About Thailand

Thai Climate

There is an old adage about the Thai climate which goes 'There are three seasons in Thailand. The hot and wet season, the hot and dry season and the hot and humid season' Whilst not strictly true, it must be remembered... More »

Thai Economy

The economy of Thailand is export dependent. Agricultural produce make up a significant part of the country’s G.D.P. with rice and fish being major factors. Thailand is the world’s leading rice producer. The country is relatively economically well developed.... More »

Thai History

It is difficult to determine the type of culture which existed in Thailand before the Christian era, since no written records or chronologies exist but archeological excavations in the area north of Nakorn Ratchasima indicate... More »

Thai Language

Thai is one of the oldest languages in East and South-East Asia. It is a monosyllabic language which uses five tones (high, mid, low, rising, and falling tone) to alter the meaning of a single syllable. This makes it rather tricky to learn for most Westerners used to speaking non-tonal languages... More »

Thai People

Thailand is often called the land of smiles, and rightly so because you will see more smiling people here than anywhere else in the world.

The country has a population of about 67 million, with over 8 million of these people living in the Bangkok area. Approximately 75% of the citizenry are ethnic Thais.... More »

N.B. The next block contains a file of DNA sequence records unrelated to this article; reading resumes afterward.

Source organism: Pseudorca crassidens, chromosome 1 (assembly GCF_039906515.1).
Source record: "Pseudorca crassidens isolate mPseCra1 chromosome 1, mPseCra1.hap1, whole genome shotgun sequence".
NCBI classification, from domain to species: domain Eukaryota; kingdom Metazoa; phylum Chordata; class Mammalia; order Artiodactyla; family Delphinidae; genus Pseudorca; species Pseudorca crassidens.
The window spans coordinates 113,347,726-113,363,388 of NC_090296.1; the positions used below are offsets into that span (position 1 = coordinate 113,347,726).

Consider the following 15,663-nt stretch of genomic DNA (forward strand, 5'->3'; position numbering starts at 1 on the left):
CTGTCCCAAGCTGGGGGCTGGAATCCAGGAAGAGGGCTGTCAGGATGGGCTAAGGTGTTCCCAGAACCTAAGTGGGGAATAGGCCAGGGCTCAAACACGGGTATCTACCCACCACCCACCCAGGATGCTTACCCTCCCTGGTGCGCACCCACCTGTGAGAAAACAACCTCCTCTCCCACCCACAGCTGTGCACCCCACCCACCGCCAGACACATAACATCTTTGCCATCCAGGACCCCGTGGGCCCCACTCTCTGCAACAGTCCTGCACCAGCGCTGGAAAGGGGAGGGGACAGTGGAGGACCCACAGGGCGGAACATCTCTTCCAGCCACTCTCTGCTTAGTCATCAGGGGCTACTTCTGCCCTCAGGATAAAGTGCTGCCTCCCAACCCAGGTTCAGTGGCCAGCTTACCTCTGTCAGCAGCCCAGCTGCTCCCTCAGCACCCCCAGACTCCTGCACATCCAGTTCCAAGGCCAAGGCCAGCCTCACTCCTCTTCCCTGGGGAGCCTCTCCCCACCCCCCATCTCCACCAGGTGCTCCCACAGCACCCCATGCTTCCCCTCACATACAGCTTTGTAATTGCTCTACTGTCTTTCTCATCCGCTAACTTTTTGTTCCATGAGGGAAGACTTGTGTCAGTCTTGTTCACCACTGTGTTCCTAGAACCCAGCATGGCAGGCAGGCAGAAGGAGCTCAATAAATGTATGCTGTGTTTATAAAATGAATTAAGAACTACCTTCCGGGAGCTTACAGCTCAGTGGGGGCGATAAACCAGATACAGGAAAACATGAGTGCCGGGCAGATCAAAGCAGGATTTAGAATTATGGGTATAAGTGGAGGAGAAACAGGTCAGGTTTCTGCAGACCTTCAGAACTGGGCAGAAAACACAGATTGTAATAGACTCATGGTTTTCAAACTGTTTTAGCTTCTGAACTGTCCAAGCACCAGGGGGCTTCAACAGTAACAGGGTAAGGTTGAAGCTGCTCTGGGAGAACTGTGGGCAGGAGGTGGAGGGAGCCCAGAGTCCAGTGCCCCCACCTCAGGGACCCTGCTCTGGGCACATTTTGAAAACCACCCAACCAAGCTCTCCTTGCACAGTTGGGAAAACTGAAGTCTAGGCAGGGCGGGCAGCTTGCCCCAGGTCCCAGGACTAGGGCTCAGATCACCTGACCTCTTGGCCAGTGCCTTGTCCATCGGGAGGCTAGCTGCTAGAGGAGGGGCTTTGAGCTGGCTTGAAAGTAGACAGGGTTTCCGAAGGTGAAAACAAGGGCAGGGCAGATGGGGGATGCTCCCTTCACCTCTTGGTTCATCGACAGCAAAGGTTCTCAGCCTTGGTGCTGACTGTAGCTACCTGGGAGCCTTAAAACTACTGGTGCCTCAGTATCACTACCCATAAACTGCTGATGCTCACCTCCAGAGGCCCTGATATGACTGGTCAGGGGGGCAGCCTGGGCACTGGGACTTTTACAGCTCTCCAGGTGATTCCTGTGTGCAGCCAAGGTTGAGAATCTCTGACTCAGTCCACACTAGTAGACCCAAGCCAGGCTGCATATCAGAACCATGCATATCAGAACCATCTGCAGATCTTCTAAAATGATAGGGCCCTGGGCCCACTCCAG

Thai Religion

About 95% of the Thai population are Buddhist, which is a religion based on the teachings of Buddha, "the enlightened".

Siddhartha Gautama, the Lord Buddha, was born in 623 B.C. in Lumbini Nepal and subjected himself to.... More »

Thai Food and Drink

Thailand's cuisine is regarded by many people as one of the best in the world. And, if variety is the spice of life, you can literally have a different meal every day of the year.

Almost all Thai food is cooked with fresh ingredients, including vegetables, poultry, pork, fish and some beef. Lime juice, lemon grass and fresh coriander give the food its characteristic tang, while liberal helpings of fresh chillies are used to add some fire to many dishes. Other common seasonings include black pepper, ginger, tamarind, and coconut milk which is often added to curries.... More »

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